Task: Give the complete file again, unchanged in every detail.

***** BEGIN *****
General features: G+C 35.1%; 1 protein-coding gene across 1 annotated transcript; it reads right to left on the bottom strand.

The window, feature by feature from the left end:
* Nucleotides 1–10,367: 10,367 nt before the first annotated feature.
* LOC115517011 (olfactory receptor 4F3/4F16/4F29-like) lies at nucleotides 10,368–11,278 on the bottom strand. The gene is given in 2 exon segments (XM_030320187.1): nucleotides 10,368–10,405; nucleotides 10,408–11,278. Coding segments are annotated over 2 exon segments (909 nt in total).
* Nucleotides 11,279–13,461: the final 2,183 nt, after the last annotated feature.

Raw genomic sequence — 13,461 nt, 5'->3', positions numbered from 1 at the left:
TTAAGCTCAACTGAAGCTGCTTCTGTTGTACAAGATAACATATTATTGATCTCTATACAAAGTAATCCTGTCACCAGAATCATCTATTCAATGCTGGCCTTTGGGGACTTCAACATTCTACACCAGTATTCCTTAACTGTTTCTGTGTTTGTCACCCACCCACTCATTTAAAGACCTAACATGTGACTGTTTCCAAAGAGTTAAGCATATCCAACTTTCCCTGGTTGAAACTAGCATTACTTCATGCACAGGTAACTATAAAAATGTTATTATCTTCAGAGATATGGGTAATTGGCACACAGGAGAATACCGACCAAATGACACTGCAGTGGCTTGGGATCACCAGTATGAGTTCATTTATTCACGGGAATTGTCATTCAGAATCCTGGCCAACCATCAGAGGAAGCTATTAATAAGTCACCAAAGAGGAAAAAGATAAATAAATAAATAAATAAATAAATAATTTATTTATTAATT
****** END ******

General features: G+C 35.1%; 1 protein-coding gene across 1 annotated transcript; it reads right to left on the bottom strand.

The window, feature by feature from the left end:
* Nucleotides 1–10,367: 10,367 nt before the first annotated feature.
* LOC115517011 (olfactory receptor 4F3/4F16/4F29-like) lies at nucleotides 10,368–11,278 on the bottom strand. The gene is given in 2 exon segments (XM_030320187.1): nucleotides 10,368–10,405; nucleotides 10,408–11,278. Coding segments are annotated over 2 exon segments (909 nt in total).
* Nucleotides 11,279–13,461: the final 2,183 nt, after the last annotated feature.

Raw genomic sequence — 13,461 nt, 5'->3', positions numbered from 1 at the left:
TTAAGCTCAACTGAAGCTGCTTCTGTTGTACAAGATAACATATTATTGATCTCTATACAAAGTAATCCTGTCACCAGAATCATCTATTCAATGCTGGCCTTTGGGGACTTCAACATTCTACACCAGTATTCCTTAACTGTTTCTGTGTTTGTCACCCACCCACTCATTTAAAGACCTAACATGTGACTGTTTCCAAAGAGTTAAGCATATCCAACTTTCCCTGGTTGAAACTAGCATTACTTCATGCACAGGTAACTATAAAAATGTTATTATCTTCAGAGATATGGGTAATTGGCACACAGGAGAATACCGACCAAATGACACTGCAGTGGCTTGGGATCACCAGTATGAGTTCATTTATTCACGGGAATTGTCATTCAGAATCCTGGCCAACCATCAGAGGAAGCTATTAATAAGTCACCAAAGAGGAAAAAGATAAATAAATAAATAAATAAATAAATAATTTATTTATTAATT